“The heretics much abused this gentleman at the bar with railing and uncourteous speeches. At his first coming into the hall to be arraigned, he knelt down and asked Mr. Crowe, the priest, his blessing. He said that he would never repent that he had harboured priests, and that they were the messengers of God, but rather was sorry that he had not harboured more and oftener than he had done ; also that he thanked God that he might die for so good a cause. He would not make suit to the tyrant nor the Privy Council for his life in this cause, which sentence grieved the tyrant and his complices exceedingly, insomuch that they altered the jury, which was first impanelled of his honest neighbours, fearing these would deal favourably and justly, and instead of them appointed such as they knew would work their desire to murder him, as they did.”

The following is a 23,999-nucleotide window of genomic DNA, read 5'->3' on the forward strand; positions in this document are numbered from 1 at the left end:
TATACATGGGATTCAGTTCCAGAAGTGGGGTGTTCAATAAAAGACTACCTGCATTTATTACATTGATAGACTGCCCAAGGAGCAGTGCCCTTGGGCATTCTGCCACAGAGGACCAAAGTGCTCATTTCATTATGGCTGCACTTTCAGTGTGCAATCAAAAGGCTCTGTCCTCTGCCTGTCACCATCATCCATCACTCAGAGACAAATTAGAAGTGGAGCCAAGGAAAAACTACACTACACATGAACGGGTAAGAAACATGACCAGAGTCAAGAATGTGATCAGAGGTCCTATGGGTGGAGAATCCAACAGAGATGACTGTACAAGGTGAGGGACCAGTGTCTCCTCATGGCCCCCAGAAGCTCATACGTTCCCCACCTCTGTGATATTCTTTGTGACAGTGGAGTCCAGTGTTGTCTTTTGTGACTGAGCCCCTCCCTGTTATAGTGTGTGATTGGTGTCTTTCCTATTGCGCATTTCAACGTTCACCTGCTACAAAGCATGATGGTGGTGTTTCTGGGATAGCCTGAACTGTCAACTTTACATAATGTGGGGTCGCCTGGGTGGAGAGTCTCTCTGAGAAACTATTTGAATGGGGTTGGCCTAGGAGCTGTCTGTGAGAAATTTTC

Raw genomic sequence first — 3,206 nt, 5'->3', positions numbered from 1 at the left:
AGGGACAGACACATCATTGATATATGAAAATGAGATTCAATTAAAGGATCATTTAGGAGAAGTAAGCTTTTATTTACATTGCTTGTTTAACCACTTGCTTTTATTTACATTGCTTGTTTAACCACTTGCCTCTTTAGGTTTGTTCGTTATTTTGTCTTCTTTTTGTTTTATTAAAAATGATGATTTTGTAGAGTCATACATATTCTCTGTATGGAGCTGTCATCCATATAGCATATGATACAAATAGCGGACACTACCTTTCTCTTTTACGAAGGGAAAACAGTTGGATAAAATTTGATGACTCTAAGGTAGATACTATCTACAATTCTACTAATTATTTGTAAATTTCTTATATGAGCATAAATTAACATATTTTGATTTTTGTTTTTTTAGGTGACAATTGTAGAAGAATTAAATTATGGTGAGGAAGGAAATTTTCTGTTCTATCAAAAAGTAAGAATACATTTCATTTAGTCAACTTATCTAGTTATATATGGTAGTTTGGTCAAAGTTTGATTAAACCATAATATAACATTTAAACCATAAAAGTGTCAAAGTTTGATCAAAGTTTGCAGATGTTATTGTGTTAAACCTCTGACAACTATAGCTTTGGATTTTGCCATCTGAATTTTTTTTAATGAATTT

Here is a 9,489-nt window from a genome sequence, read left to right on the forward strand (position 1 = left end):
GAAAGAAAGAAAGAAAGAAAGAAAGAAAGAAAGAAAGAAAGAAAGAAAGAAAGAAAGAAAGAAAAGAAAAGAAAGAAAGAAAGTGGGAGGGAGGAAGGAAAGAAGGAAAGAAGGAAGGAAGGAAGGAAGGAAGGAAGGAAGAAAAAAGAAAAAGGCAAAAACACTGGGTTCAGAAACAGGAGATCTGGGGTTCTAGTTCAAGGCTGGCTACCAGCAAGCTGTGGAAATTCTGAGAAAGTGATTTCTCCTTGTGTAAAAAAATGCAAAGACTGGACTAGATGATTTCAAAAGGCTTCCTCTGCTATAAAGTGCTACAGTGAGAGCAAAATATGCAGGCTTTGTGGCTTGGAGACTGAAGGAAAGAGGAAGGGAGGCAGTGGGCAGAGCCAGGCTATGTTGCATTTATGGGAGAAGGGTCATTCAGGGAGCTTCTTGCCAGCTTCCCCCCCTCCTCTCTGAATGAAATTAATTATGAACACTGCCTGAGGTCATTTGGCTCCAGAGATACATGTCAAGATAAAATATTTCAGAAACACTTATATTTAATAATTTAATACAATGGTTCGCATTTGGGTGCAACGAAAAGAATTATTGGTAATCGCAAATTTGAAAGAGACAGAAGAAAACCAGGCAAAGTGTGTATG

From an account of the trial of Blessed Richard Langley who was executed on December 1, 1586 for the “crime” of harboring Catholic priests.